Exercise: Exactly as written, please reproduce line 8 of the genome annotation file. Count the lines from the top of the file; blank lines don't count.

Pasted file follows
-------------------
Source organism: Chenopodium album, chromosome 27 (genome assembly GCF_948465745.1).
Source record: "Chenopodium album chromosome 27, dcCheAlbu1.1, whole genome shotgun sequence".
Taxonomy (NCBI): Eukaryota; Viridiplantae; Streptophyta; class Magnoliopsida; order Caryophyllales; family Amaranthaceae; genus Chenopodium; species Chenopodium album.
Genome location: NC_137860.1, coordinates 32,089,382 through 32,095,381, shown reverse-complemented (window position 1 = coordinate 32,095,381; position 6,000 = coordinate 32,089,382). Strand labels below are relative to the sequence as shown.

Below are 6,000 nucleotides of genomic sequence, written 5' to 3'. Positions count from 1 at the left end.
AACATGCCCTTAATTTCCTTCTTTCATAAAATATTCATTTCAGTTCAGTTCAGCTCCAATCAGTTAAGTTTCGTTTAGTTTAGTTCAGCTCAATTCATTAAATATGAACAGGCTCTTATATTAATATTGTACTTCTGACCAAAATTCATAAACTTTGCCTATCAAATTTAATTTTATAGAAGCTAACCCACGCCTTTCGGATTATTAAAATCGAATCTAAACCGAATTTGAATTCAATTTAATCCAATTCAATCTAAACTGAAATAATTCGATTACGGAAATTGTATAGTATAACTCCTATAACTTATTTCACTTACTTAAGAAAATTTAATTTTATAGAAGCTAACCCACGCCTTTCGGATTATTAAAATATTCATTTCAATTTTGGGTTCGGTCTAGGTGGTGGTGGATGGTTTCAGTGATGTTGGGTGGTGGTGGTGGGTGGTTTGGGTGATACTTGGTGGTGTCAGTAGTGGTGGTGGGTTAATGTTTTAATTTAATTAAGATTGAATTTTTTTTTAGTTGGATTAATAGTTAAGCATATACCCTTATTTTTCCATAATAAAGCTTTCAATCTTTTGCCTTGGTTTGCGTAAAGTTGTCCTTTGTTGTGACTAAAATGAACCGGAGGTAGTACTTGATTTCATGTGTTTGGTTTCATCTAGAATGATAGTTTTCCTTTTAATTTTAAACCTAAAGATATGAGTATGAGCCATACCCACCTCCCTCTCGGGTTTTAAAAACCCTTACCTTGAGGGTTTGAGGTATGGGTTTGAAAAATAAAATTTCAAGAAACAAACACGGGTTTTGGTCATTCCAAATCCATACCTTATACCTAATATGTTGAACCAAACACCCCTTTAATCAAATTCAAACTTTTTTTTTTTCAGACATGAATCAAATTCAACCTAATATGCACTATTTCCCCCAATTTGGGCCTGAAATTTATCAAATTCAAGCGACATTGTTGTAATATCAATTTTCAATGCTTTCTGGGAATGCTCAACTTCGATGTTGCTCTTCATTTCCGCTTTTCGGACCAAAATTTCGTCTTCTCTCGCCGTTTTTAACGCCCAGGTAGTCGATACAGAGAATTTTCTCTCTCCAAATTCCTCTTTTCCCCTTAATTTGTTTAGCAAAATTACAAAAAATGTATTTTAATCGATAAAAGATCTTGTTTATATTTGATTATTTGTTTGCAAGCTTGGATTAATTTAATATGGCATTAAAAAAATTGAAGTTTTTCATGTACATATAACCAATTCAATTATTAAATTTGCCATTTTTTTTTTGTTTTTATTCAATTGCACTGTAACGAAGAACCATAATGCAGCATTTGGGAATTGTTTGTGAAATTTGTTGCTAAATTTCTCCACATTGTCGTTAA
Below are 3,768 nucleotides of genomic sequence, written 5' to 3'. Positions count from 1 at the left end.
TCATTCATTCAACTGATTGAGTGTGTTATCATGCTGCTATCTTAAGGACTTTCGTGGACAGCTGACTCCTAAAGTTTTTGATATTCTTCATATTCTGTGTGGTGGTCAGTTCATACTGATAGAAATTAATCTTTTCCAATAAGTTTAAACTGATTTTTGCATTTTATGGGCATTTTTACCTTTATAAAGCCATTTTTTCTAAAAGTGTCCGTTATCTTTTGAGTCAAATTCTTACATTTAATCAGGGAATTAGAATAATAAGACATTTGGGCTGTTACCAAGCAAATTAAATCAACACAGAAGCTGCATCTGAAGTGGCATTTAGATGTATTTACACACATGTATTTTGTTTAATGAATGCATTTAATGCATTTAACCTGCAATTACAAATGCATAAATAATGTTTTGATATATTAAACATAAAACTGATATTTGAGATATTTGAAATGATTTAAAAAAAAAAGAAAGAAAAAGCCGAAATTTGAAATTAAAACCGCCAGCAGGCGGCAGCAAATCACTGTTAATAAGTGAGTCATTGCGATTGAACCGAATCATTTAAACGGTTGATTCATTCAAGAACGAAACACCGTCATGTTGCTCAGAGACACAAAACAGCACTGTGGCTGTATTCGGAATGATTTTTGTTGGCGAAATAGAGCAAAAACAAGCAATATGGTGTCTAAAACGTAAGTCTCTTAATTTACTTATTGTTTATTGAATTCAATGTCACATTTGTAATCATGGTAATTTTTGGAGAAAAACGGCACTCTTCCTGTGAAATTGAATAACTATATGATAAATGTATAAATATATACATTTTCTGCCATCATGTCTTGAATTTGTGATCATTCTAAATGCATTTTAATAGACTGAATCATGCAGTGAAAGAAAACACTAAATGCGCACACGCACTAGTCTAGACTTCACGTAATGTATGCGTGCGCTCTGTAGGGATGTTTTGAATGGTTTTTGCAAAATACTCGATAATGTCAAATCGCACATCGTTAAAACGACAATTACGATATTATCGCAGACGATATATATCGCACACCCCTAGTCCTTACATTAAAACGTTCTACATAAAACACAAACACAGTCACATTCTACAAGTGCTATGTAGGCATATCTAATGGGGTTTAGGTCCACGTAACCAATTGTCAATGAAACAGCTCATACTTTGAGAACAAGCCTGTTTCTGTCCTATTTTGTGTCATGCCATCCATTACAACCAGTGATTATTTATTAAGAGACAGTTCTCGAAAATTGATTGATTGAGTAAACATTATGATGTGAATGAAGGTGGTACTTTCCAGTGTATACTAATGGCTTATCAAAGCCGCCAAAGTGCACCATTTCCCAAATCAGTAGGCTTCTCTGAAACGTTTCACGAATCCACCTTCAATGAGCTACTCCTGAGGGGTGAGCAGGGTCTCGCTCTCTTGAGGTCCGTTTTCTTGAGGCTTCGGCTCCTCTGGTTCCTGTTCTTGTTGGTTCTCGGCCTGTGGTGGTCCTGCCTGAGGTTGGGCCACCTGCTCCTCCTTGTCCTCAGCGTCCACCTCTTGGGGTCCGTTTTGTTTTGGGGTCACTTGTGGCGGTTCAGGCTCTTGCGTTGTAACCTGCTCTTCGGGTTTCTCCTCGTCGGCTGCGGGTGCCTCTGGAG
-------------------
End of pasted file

TCATTCATTCAACTGATTGAGTGTGTTATCATGCTGCTATCTTAAGGACTTTCGTGGACAGCTGACTCCTAAAGTTTTTGATATTCTTCATATTCTGTGTGGTGGTCAGTTCATACTGATAGAAATTAATCTTTTCCAATAAGTTTAAACTGATTTTTGCATTTTATGGGCATTTTTACCTTTATAAAGCCATTTTTTCTAAAAGTGTCCGTTATCTTTTGAGTCAAATTCTTACATTTAATCAGGGAATTAGAATAATAAGACATTTGGGCTGTTACCAAGCAAATTAAATCAACACAGAAGCTGCATCTGAAGTGGCATTTAGATGTATTTACACACATGTATTTTGTTTAATGAATGCATTTAATGCATTTAACCTGCAATTACAAATGCATAAATAATGTTTTGATATATTAAACATAAAACTGATATTTGAGATATTTGAAATGATTTAAAAAAAAAAGAAAGAAAAAGCCGAAATTTGAAATTAAAACCGCCAGCAGGCGGCAGCAAATCACTGTTAATAAGTGAGTCATTGCGATTGAACCGAATCATTTAAACGGTTGATTCATTCAAGAACGAAACACCGTCATGTTGCTCAGAGACACAAAACAGCACTGTGGCTGTATTCGGAATGATTTTTGTTGGCGAAATAGAGCAAAAACAAGCAATATGGTGTCTAAAACGTAAGTCTCTTAATTTACTTATTGTTTATTGAATTCAATGTCACATTTGTAATCATGGTAATTTTTGGAGAAAAACGGCACTCTTCCTGTGAAATTGAATAACTATATGATAAATGTATAAATATATACATTTTCTGCCATCATGTCTTGAATTTGTGATCATTCTAAATGCATTTTAATAGACTGAATCATGCAGTGAAAGAAAACACTAAATGCGCACACGCACTAGTCTAGACTTCACGTAATGTATGCGTGCGCTCTGTAGGGATGTTTTGAATGGTTTTTGCAAAATACTCGATAATGTCAAATCGCACATCGTTAAAACGACAATTACGATATTATCGCAGACGATATATATCGCACACCCCTAGTCCTTACATTAAAACGTTCTACATAAAACACAAACACAGTCACATTCTACAAGTGCTATGTAGGCATATCTAATGGGGTTTAGGTCCACGTAACCAATTGTCAATGAAACAGCTCATACTTTGAGAACAAGCCTGTTTCTGTCCTATTTTGTGTCATGCCATCCATTACAACCAGTGATTATTTATTAAGAGACAGTTCTCGAAAATTGATTGATTGAGTAAACATTATGATGTGAATGAAGGTGGTACTTTCCAGTGTATACTAATGGCTTATCAAAGCCGCCAAAGTGCACCATTTCCCAAATCAGTAGGCTTCTCTGAAACGTTTCACGAATCCACCTTCAATGAGCTACTCCTGAGGGGTGAGCAGGGTCTCGCTCTCTTGAGGTCCGTTTTCTTGAGGCTTCGGCTCCTCTGGTTCCTGTTCTTGTTGGTTCTCGGCCTGTGGTGGTCCTGCCTGAGGTTGGGCCACCTGCTCCTCCTTGTCCTCAGCGTCCACCTCTTGGGGTCCGTTTTGTTTTGGGGTCACTTGTGGCGGTTCAGGCTCTTGCGTTGTAACCTGCTCTTCGGGTTTCTCCTCGTCGGCTGCGGGTGCCTCTGGAG